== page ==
Feature selection from biological bigdata: identification of significant associations applying multivariate machine learning algorithms to genome-wide association studies (GWAS)
Garza Hernández, Débora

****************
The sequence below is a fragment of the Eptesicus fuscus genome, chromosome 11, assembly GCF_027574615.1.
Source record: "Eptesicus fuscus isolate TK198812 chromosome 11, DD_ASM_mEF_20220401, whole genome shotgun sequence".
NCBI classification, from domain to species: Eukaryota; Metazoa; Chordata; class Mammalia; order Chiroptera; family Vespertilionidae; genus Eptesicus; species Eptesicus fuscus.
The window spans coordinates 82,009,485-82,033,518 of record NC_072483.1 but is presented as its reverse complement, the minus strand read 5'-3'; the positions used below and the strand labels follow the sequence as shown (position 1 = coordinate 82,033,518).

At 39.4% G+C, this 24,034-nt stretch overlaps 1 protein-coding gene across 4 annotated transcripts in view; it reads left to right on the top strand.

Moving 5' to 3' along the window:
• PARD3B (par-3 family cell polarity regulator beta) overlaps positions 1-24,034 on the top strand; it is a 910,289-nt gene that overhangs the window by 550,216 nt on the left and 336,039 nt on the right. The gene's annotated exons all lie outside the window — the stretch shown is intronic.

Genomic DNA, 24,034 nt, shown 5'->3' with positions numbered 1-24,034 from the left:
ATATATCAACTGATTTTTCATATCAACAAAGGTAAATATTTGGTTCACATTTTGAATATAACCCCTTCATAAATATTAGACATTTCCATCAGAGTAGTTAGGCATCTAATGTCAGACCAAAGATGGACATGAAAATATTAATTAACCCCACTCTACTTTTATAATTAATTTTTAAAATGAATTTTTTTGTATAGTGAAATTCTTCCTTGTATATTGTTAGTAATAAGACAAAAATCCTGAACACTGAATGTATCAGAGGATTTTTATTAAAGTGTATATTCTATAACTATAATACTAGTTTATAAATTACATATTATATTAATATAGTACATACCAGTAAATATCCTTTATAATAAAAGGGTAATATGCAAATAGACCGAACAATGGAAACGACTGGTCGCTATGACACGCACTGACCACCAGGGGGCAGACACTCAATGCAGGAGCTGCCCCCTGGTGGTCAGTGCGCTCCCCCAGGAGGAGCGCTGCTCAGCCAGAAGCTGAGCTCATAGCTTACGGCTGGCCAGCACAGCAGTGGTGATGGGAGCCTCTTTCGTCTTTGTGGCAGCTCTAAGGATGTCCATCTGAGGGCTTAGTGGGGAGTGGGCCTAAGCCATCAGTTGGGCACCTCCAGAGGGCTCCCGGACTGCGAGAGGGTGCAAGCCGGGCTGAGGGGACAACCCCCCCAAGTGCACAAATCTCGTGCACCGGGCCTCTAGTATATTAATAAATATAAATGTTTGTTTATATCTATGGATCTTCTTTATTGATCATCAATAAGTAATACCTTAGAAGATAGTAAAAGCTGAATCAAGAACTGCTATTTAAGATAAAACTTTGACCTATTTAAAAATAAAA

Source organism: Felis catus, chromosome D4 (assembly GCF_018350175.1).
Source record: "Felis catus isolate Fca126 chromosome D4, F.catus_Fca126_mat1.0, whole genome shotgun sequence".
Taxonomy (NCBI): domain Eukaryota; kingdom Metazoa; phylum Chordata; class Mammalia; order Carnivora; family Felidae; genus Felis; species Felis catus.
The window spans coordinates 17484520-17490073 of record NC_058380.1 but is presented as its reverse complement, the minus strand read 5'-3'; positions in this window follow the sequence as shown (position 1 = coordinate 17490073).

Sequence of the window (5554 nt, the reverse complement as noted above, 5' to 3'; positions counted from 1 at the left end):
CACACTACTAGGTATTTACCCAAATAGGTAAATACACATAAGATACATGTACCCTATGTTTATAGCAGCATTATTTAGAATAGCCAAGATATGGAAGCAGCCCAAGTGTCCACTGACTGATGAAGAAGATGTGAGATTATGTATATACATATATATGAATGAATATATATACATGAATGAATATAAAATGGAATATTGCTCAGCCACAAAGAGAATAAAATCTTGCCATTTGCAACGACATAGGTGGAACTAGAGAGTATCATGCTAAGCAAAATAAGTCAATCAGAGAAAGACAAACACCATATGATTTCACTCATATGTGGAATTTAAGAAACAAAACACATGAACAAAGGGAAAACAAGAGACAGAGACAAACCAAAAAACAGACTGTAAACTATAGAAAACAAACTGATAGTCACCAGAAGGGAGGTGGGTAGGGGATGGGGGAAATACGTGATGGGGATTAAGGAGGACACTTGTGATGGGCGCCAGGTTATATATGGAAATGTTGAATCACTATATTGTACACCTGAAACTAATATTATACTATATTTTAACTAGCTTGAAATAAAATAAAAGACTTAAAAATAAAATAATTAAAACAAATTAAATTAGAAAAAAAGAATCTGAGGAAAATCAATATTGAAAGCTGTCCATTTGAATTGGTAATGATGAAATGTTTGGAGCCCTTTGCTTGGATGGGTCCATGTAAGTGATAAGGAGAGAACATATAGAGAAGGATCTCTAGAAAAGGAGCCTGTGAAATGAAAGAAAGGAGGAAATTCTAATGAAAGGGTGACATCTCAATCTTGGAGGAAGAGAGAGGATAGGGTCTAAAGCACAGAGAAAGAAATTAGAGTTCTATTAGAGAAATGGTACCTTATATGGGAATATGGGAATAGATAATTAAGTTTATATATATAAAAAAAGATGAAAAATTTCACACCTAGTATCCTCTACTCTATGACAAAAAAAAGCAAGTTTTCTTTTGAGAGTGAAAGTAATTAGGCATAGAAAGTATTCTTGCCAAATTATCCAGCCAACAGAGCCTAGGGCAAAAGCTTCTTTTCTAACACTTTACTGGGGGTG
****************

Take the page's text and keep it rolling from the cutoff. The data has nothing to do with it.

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Crohn's Disease (CD) is a type of Inflammatory Bowel Disease (IBD) affecting the gastrointestinal tract with diverse symptoms. At present, Genome-Wide Association Studies (GWAS) have discovered over 140 genetic loci associated with CD. Usual univariate GWAS methods have allowed the discovery of minor effects from common variants. It assumes independence among them, which can lead to missing subtle combinatorial signals. Considering the importance of CD, multivariate approaches can aid to elucidate the etiology of the disease and facilitate the identification of novel associations. However, current univariate-based and multivariate CD models have a broad performance spectrum and have been assessed in different datasets under diverse methodological settings. Other multivariate methods and models (LASSO, XGBoost, Random Forest, BSWiMS, and LDpred) were compared under a strict sub-sampling and cross-validation approach to predict CD risk in a GWAS dataset (de Lange et al. 2017). The predictions were explored and compared to whether the generated models could provide additional information about variants and genes associated with CD. Additionally, the effect of common strategies was assessed by increasing and decreasing the number of SNP markers (using genotype imputation and LD-clumping). The LDpred model without imputation appears to be the best model among all tested models to predict Crohn’s disease risk (AUROC = 0.667 ± 0.024) in this dataset. The best models were validated in a second dataset (NIDDK IBD Genetics), where LDpred was also the best method with similar performance (AUROC = 0.634 ± 0.009). Finally, based on the importance of the variants yielded by the multivariate models, an unnoticed region was identified within chromosome 6, SNP rs4945943, close to gene MARCKS, which appears to contribute to CD risk.